SUTHERLAND SPRINGS, Texas – Missouri and Southern Baptist leaders expressed broken hearts and prayerful pleas as they reacted to the news of a Nov. 5 shooting that killed 26 and injured 20 at First Baptist Church, Sutherland Springs, Texas.
“Our words fail to express the sorrow we feel for this church family and their pastor,” said John Yeats, executive director of the Missouri Baptist Convention. “Their depth of grief is unimaginable. Such slaughter compels us to keep our focus on the hope of the gospel to comfort those who lost loved ones, and the power of the gospel to transform lives from the inside out.”
Witnesses told reporters a gunman entered the church about 11:30 a.m. and reloaded his weapon multiple times during the attack. The gunman was later shot by a civilian as he tried to escape. He died after police and civilians gave chase and he crashed. It is believed he died of self-inflicted wounds.
Medical helicopters evacuated at least 15 injured people, which reportedly included several children, among them a 2-year-old.
Gov. Eric Greitens, who is overseas on a trip to Israel, promised to pray for the entire Southern Baptist Convention as he stood at the Wailing Wall in Jerusalem. “This is truly just a terrible, terrible day for people of faith,” said Will Scharf, chief legislative policy official speaking in behalf of the governor. “We’re just so upset reading the news about this,” he said, adding that they learned about the shooting on social media while flying over the Atlantic Ocean.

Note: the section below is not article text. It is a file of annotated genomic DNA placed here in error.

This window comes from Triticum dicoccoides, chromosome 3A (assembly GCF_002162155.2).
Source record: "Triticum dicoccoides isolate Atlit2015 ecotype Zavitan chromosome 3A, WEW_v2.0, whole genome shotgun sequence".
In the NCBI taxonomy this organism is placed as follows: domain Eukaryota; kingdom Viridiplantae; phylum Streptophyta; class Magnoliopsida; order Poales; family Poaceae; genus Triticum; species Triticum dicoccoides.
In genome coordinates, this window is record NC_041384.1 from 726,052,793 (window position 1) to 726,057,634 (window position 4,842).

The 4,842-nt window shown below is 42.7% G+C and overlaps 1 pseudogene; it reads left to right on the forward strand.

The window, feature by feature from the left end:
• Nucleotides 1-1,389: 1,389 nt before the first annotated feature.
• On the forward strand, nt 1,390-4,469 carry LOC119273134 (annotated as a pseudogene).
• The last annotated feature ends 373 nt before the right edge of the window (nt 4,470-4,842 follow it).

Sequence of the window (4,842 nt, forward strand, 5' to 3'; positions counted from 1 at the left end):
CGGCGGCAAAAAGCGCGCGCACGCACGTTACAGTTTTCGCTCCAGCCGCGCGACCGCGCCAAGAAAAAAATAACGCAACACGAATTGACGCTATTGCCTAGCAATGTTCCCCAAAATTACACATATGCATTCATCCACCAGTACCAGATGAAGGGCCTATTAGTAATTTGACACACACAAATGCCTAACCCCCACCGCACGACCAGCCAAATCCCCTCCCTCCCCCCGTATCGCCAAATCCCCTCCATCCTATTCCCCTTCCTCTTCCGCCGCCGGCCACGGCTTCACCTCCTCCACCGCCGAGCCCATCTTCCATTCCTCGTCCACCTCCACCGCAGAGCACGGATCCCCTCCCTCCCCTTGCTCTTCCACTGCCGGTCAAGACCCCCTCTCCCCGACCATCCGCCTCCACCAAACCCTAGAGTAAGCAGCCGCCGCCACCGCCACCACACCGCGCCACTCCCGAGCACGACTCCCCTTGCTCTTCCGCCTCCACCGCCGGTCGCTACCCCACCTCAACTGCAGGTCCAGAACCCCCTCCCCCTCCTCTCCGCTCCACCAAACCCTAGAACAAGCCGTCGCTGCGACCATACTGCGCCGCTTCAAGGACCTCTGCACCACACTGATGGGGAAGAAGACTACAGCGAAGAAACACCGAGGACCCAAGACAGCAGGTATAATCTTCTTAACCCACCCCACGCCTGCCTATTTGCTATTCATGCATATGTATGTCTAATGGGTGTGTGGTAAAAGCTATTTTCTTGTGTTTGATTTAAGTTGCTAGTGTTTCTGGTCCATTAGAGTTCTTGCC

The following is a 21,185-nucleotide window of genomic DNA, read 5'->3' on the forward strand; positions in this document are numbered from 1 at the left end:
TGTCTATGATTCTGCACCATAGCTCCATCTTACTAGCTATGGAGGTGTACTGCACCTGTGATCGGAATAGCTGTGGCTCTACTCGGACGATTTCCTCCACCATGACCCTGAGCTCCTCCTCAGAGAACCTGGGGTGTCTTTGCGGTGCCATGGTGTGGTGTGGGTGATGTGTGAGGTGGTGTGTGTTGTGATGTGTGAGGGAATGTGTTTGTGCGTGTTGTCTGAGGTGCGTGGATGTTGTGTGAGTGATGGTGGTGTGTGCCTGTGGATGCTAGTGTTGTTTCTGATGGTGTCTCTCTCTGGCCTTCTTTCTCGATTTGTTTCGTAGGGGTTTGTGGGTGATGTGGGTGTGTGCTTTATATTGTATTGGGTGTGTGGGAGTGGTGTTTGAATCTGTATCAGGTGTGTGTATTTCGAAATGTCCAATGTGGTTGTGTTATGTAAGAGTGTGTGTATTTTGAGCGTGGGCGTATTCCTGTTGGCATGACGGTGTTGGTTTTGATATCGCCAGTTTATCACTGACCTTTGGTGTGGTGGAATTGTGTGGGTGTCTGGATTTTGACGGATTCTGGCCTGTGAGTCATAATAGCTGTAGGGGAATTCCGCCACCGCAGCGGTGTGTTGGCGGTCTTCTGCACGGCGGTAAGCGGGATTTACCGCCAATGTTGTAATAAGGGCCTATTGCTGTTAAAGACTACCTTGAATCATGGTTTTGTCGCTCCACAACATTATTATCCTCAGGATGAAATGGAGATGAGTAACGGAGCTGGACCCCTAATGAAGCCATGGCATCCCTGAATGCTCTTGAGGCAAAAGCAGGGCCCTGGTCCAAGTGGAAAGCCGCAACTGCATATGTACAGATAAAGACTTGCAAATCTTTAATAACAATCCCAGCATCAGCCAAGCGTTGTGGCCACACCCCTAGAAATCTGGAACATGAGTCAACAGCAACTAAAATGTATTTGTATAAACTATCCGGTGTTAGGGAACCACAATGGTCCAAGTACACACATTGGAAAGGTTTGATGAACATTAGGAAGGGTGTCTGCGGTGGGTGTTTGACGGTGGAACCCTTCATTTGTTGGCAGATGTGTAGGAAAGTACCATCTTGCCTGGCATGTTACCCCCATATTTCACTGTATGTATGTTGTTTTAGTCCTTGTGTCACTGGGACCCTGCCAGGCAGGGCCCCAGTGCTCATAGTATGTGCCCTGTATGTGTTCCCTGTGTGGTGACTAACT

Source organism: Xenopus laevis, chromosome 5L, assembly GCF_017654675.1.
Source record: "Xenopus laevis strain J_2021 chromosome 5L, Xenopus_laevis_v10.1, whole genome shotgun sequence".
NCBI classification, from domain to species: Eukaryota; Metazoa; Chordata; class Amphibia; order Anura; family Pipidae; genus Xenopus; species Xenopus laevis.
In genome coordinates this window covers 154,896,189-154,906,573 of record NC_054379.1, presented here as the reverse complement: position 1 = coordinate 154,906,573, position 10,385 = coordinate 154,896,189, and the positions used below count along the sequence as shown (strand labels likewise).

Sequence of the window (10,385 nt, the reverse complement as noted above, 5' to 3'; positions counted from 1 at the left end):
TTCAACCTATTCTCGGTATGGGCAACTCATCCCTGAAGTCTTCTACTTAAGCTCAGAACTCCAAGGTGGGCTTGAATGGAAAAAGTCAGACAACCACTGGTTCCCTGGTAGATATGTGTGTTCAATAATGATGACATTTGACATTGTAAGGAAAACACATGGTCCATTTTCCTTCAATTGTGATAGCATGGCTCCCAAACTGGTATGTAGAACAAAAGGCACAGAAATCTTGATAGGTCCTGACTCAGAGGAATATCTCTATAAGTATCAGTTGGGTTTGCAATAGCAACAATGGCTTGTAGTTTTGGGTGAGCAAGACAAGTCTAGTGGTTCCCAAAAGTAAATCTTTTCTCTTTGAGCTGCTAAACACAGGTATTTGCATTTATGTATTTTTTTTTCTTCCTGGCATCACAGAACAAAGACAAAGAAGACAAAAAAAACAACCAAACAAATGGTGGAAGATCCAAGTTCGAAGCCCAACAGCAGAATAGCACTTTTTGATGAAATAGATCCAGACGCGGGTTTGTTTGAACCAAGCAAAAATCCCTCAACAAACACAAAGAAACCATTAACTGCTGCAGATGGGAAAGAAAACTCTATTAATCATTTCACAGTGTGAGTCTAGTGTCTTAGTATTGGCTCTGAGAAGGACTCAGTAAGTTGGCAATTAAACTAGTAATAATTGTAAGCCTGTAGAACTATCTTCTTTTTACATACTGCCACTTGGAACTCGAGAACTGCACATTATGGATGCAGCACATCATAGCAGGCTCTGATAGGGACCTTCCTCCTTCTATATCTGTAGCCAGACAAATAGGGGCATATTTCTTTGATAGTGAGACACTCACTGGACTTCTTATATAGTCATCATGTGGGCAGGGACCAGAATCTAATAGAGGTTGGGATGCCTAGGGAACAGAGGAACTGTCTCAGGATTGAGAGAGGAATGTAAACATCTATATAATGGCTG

The congregation of First Baptist, Sutherland Springs, is affiliated with the Southern Baptists of Texas Convention and reports average Sunday school attendance of 65 and worship attendance of 100. Jim Richards, executive director of the Southern Baptists of Texas Convention, said chaplains are being mobilized to help members of the community deal with the trauma.
Richards told Baptist Press: “We will … find ways to support this dear church. We pray God’s mercy and comfort on those who are grieved and those who are wounded.”
Southern Baptist Convention President Steve Gaines, pastor of Memphis-area Bellevue Baptist Church in Cordova, Tenn., echoed the sentiment:
“May God bring healing and hope to the church and the city. May God bless all the police officers serving in that area. And may God prevent further incidents like this throughout our nation in the days to come. Our hearts and prayers are with you.”
Frank S. Page, president and CEO of the Southern Baptist Convention Executive Committee, also called on Christians to unite in prayer for families affected by the shooting.
“I am calling the Southern Baptist Convention to prayer for the people of Sutherland Springs, Texas, and particularly for our sister church members at the First Baptist Church of Sutherland Springs, Texas,” Page said. “God help us all as we deal with an evil that takes the life of the innocent.”
The MBC’s Yeats noted that Christians and Americans “must never succumb to fear.”
“We have learned over the last few years that churches too often are soft targets for evil people who work their way inside a church organization or come in from the outside brandishing weapons,” he said. “Every church must be vigilant with a protection plan. Collectively, the MBC will look at additional methods church leaders might employ to equip our churches with adequate protection.”
Along those lines, Missouri-based Strategos International helps train churches how to respond during many types of crises, included active shooters.
“Since 1999, we’ve seen almost a 24 percent increase in violent events at churches,” said President of Strategos International, Vaughn Baker. “Even in the last 10 years we’ve seen a 600 percent increase.”
Baker says prevention starts before the church service does.
“We educate folks to build layers of awareness starting in the parking lot, to the greeter position at the front door, then the ushers.”
Strategos and Baker teach actively looking at body language while still being welcoming. They train church security teams to get to know any person they see acting oddly before they ever enter the church.